COVID-19 and the Art of Suffering

John Singer Sargent – The Hermit

“No tree, it is said, can grow to heaven unless its roots reach down to hell.” ― Carl Jung

Introvert, Empath, HSP, INFJ. Ten years ago I had no clear idea of what any of that was. I’d come to think of myself as a tormented artist, “complicated” or, for lack of anything specific, fucked up beyond redemption. Suffering became an art form, a spiritual practice, a Dark Ages approach people sometimes adopt to give meaning to their lives, if not redemption. After way too many years of this, I decided the suffering-is-holy thing is crap. Spin. Like believing that sinking (or floating) in water proves you’re a witch — until the erudite town elder tells you to stop being a moron.

There is nothing especially holy about suffering. There is no backup, no rescue. Suffering is life, consciousness, and as such meant to be fully experienced. We have to go through to come out; we have to release old things to give new things a place to grow. Nature understands this (I rarely do, until I’m buried in shit). Like a virus, chaos runs its course with or without us and when we emerge, we’ve changed. Or something like that.

Enter the 21st century. Energy sensitivity no longer falls into that nebulous gray area between psychology and airy fairy woo woo. Those aforementioned enigmatic terms are all over the place now. We have books, articles, studies, and Facebook pages full of platitudes and self-identification mantras. “I’m an empath. I see this and feel that. Be nice to me, I’m sensitive. Watch out, I’m reading your shallow ass.” The INFJ ones are even worse. My inner curmudgeon is easily irritated by and properly skeptical of that nonsense. In true INFJ fashion, I scowl thinking that splattering those claims out there insults and defies the very thing. Don’t mess with my shadows. Leave my scar collection alone. Get off my lawn.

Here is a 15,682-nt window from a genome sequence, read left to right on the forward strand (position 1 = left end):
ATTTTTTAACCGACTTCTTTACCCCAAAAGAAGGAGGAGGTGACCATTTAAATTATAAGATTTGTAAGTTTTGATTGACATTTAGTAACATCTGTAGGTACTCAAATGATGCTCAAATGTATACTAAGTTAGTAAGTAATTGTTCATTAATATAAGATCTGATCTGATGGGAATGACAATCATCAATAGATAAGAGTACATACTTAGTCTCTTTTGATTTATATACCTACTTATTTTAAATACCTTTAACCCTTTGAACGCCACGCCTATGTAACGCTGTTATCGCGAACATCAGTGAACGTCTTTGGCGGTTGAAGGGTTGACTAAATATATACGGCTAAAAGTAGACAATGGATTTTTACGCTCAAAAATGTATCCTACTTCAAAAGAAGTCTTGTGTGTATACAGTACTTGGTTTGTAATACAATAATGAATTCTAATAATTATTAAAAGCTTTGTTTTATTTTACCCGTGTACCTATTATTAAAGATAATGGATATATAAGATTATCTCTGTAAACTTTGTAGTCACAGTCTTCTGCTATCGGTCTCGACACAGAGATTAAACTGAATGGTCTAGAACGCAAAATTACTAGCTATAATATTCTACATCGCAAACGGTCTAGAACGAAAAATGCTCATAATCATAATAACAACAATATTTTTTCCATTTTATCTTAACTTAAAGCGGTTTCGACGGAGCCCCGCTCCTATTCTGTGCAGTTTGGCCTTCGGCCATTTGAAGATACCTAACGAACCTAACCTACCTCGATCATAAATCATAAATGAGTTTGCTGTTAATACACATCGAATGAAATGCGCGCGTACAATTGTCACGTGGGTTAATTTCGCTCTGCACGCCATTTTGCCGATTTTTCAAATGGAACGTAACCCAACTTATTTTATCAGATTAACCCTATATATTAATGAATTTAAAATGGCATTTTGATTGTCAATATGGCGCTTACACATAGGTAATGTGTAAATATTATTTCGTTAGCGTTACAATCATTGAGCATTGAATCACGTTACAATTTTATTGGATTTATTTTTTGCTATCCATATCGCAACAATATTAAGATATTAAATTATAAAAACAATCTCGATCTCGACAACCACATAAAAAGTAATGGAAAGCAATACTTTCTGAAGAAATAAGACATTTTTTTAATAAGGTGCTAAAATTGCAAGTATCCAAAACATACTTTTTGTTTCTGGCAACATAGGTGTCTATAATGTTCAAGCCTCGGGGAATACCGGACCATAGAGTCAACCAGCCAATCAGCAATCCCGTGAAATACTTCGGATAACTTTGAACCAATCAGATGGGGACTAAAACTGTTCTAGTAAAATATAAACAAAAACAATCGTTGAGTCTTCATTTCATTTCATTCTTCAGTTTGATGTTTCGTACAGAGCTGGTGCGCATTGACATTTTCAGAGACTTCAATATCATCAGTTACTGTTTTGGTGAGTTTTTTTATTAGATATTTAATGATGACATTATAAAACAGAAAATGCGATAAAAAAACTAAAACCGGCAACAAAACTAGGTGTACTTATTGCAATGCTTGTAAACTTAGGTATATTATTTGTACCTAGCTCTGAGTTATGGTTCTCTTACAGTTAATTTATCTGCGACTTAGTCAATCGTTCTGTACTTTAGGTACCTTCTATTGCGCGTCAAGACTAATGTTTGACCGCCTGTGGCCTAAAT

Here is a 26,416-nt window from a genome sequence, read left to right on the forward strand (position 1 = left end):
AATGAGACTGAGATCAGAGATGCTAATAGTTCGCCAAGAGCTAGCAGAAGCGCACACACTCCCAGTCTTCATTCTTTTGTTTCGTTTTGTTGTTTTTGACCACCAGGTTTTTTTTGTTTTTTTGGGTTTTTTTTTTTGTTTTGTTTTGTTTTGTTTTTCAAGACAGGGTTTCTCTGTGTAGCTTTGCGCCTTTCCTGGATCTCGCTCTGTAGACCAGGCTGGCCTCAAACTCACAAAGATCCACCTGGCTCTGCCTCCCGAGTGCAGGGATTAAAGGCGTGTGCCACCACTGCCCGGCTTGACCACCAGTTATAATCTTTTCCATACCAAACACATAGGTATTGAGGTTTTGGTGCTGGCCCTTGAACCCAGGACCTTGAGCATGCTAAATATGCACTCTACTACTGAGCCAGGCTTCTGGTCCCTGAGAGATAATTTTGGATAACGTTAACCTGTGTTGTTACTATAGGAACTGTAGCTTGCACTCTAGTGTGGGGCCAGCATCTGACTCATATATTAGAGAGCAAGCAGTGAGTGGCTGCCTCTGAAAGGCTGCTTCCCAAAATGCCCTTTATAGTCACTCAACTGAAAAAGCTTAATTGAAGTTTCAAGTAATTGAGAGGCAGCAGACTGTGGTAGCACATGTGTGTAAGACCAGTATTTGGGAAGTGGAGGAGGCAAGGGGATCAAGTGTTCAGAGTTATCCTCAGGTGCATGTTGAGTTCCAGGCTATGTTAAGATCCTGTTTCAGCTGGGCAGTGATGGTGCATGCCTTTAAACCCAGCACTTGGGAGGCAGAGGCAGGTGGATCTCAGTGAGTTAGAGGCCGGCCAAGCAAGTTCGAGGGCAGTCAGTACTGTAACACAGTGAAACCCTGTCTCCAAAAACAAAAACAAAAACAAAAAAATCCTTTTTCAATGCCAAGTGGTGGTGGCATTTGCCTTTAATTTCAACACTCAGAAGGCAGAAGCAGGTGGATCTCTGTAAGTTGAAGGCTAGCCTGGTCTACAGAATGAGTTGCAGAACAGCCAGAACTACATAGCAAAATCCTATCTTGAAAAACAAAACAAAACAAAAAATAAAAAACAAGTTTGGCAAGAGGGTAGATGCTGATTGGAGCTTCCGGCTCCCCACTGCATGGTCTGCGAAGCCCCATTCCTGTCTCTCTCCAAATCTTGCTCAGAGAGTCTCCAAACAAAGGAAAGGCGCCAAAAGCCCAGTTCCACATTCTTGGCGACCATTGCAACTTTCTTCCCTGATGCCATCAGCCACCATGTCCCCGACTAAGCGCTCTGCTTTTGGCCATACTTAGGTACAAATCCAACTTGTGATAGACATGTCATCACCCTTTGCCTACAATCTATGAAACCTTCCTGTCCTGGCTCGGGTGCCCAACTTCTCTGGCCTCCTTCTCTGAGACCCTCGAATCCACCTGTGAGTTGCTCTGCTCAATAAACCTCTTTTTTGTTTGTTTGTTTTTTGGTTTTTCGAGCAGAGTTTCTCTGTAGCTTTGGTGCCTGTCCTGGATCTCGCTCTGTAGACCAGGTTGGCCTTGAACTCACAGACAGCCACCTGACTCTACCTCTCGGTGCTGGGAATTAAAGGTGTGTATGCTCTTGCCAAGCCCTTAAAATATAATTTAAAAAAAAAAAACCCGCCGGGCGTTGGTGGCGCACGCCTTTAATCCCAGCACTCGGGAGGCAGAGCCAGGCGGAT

Having said that, I also have an intimate, if not compassionate appreciation for that basic human need to be seen and understood. Well, sometimes. On my terms. Ok never mind, you get the idea.

What I do have reverence for — and to be fair, the memes have a place in this — is information and understanding. Science. Research. Clinical studies. Open-mindedness. Awareness. Everything is energy; everything is connected; we are all part of the whole. No matter where on the radio dial you are, we all know the natural terror of feeling we’re at the mercy of something we don’t understand, and I think the terror comes because everything is connected, and not the other way around. How would you know there is a bigger picture unless something seemingly “out there” came along and sucker punched you out of your comfort zone? Interconnection isn’t a theory anymore. Those 10,000 year old shamans had this figured out, and science is catching up.

Enter COVID-19. When this broke open and fear swept over the planet, I started having panic attacks. I was abysmally depressed, physically weakened, freaked out, spun up for no reason, bursting into tears, my whole body fighting a deluge. Then I realized that while getting information and trying to make sense out of things, I had opened all my circuits and got fried. Finally, I remembered what I had learned in my extensive travels through hell. High-pass filter: ON.

Like many of my kind, I no more worried about social distancing than a fish would worry about being banned to water. Just another day in my weird universe. But then this other thing happened. Scanning my social networking threads, I began to feel a deep connection to people. Normally, I swing like a pendulum between this brilliant sensation of oneness with humanity — and a full-on belief that people are shit and a Deathstar would the best fucking thing that ever happened to this forsaken planet.

Ahh, but this breakthrough put those extremes into balance, didn’t it? Suddenly, my ridiculous and often crippling sensitivity became a vehicle, a bridge joining humanity in all its glory: fear, malcontent, anger, insecurity, suffering, abandonment; but also love, empathy, compassion, cooperation, appreciation and humor.

Ergo, I feel less alone than I ever have.

Stay safe, and hang in there. We’ll get through this.

© F.T. McKinstry 2020. All Rights Reserved.

Introverts, Geeks and Podcasts

Lone Wolf, by F.T. McKinstry